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Ayesha Vardag, founder of Vardags Solicitors won Lawyer of the Week last week following her landmark win in the Court of Appeal acting for a German heiress in the prenup case Tatler headlined as “The divorce of the century”. I talked to her about women in the legal profession and her personal brand – this is what she had to say:
What issues are women in the legal profession facing today?
“The legal sector is heavily populated by women. Yet they are not proportionately represented in the top jobs. I believe this is partly to do with working patterns and norms, which have been established over years by men who are single, or have wives who look after their homes and children. Hence the culture of long hours physically in the office. This is outdated. In my experience women, including women with children, work just as hard as men, just as effectively, but are adept at organising their time around multiple commitments and locations.
Technology enables this to work for everyone. I have in my firm a senior top grade matrimonial lawyer who runs major multi-million High Court cases in constant contact with her clients, and she does so while spending alternate weeks in Berlin where her children go to school. She is so integrated via technology to our communication and document systems that being in Berlin is just like being in the office upstairs. Because we, as, presently, an all women firm, had the vision and flexibility to support this way of working things out, we got one of the best lawyers in the market to join our team. Firms are losing out on the best lawyers, who are often women who have had children, through lacking this vision and flexibility.”
How has your personal brand/personal impact had an effect on your career?
“My style is very informal and practical, and I’m quite opinionated. Apparently I can be rather fierce. But I laugh with my clients, I visibly care about their cases and I tell it like it is. Clients seem to find that refreshing, and to find it easier to go through the traumas of family litigation with someone who behaves to them like a human being fighting for them. I think the essence of what you call a personal brand is learning that you’re most successful being yourself. But first you have to find out what that is!”
How do you think women in the legal profession are perceived by their colleagues and the public?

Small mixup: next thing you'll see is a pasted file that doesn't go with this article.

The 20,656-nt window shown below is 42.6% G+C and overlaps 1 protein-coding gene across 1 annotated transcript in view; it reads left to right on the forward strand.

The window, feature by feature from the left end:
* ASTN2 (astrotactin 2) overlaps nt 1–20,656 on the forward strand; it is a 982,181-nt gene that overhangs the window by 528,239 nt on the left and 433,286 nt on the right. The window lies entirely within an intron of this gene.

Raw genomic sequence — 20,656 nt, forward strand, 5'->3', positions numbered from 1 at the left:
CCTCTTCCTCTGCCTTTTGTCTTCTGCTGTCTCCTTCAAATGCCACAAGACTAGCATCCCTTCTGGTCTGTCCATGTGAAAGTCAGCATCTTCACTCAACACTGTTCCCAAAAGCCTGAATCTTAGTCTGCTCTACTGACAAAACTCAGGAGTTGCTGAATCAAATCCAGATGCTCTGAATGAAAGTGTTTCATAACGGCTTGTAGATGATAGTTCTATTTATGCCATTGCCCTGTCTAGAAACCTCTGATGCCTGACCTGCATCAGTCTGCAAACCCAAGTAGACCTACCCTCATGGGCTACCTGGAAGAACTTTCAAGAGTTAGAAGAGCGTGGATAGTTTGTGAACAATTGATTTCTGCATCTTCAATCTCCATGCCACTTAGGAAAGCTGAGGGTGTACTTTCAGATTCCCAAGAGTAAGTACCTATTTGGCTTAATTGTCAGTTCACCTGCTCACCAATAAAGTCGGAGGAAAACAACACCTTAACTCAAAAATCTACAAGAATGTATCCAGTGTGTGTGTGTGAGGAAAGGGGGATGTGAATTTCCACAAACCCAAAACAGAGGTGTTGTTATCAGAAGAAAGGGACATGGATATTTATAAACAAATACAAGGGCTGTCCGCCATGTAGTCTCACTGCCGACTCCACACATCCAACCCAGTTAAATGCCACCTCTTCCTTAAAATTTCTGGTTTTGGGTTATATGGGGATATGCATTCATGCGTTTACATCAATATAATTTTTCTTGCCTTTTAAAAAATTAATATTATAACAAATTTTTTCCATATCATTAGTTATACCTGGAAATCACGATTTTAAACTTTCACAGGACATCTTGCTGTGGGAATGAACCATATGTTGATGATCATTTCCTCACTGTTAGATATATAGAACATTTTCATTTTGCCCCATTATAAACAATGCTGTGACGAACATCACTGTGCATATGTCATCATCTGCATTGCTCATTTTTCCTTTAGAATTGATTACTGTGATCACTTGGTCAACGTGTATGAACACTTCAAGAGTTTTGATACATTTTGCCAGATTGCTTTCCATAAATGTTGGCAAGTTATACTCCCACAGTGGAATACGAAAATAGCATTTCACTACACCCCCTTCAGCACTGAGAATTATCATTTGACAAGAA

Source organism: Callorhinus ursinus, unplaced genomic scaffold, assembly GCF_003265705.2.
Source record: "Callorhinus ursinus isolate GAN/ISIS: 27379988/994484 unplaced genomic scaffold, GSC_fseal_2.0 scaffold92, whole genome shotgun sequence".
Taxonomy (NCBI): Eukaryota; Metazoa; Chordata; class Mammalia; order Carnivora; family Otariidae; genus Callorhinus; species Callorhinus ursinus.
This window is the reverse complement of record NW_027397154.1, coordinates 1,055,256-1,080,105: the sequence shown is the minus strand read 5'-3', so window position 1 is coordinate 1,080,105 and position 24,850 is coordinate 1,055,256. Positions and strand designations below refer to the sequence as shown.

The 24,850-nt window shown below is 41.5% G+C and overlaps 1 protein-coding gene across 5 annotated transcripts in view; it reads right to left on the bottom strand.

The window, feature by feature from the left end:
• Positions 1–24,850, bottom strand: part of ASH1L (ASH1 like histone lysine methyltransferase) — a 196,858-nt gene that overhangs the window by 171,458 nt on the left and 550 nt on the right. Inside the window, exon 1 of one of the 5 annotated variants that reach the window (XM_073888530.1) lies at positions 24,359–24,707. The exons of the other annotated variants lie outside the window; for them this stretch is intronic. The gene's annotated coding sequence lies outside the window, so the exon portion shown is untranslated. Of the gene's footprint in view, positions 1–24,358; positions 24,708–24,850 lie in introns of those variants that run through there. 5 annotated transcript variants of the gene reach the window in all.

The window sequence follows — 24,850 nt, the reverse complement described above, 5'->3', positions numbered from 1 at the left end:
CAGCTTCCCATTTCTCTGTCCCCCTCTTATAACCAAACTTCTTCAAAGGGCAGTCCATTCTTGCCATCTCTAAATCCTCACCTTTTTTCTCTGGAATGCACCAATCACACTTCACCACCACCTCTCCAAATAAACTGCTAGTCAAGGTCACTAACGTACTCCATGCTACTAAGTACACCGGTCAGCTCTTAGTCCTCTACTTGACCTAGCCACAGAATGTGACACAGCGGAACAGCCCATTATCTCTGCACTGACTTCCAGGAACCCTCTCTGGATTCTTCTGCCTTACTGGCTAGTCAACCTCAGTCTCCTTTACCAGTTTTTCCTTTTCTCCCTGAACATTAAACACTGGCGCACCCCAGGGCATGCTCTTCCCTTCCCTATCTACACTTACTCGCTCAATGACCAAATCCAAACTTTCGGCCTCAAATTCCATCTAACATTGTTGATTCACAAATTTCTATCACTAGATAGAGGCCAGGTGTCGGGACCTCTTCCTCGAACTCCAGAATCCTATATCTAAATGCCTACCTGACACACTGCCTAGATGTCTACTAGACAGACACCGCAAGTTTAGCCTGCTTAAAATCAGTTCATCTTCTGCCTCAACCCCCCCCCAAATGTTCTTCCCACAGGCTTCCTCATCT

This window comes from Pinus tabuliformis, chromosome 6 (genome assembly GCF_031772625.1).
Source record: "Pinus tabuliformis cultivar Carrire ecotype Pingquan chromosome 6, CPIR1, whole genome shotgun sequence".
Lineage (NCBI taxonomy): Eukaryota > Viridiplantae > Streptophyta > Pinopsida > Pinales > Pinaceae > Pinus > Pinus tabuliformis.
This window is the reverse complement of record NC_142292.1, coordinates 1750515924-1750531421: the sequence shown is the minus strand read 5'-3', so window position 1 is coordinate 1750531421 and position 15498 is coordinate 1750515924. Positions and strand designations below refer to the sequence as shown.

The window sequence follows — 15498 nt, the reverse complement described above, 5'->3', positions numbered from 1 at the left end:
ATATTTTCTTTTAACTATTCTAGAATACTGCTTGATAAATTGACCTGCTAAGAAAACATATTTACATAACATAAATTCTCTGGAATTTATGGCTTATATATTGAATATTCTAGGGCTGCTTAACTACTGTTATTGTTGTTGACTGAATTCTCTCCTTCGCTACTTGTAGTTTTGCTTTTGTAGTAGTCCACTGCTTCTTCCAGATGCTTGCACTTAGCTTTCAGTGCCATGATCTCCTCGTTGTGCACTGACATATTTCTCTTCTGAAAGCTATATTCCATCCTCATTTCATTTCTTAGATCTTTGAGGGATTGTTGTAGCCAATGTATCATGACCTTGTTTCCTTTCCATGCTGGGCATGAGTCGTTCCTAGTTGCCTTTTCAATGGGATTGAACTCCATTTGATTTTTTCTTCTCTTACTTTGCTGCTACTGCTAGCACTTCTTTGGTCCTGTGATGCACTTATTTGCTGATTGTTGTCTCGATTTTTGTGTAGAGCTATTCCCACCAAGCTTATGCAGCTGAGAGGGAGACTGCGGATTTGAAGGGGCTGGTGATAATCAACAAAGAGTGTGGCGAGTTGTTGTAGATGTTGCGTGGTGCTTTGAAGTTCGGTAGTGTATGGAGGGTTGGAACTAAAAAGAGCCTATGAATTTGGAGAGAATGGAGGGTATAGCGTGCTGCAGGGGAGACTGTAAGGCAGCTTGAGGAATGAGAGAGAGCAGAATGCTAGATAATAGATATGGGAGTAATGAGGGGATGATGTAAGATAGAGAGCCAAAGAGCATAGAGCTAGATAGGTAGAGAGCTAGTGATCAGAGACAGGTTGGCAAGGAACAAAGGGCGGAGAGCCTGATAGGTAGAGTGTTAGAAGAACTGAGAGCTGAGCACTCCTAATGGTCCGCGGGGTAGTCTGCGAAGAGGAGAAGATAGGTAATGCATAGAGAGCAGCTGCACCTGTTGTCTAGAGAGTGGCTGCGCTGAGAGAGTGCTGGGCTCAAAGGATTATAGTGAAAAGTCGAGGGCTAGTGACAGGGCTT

“At the Bar and in the City I found there was a lot of the kind of prejudice whereby if you were grey and plain and a bit dull you were likely to be taken more seriously than if you were attractive or fun. Sometimes women play to that and make themselves duller so that they look more competent. As Madonna once sang in What it Feels Like as a Girl, “When you’re trying hard to be your best, can you be a little less?” I think the trick is to get results, then trends and attitudes adapt. I think strong, successful, colourful women can be seen as rather scary. But in my business, which is both a very human business and highly intellectual at the cutting edge, both men and women still want them on their side.”
How do you prepare your clients in terms of their image and personal impact?
“For court, always the same, men or women: look as nice as you can, in a very classic, dignified, demure way. You don’t have to be bland, but you have to show respect.”
Your five top tips for women in the legal profession?
“Just do it. Start your own firm, push for that promotion, get back in the game if you’ve got out of it, and work at doing what you’re best at, in the way you’re best at it. If you think about it too much, you start to feel the fear. Just work out what you like, jump in, and don’t let anyone stop you. Some women enjoy working as jet-set City lawyers, some want to save the rainforest, and some want to sort out people’s personal dramas. Every time you do something you’re afraid of, and you succeed, you become that much more courageous.”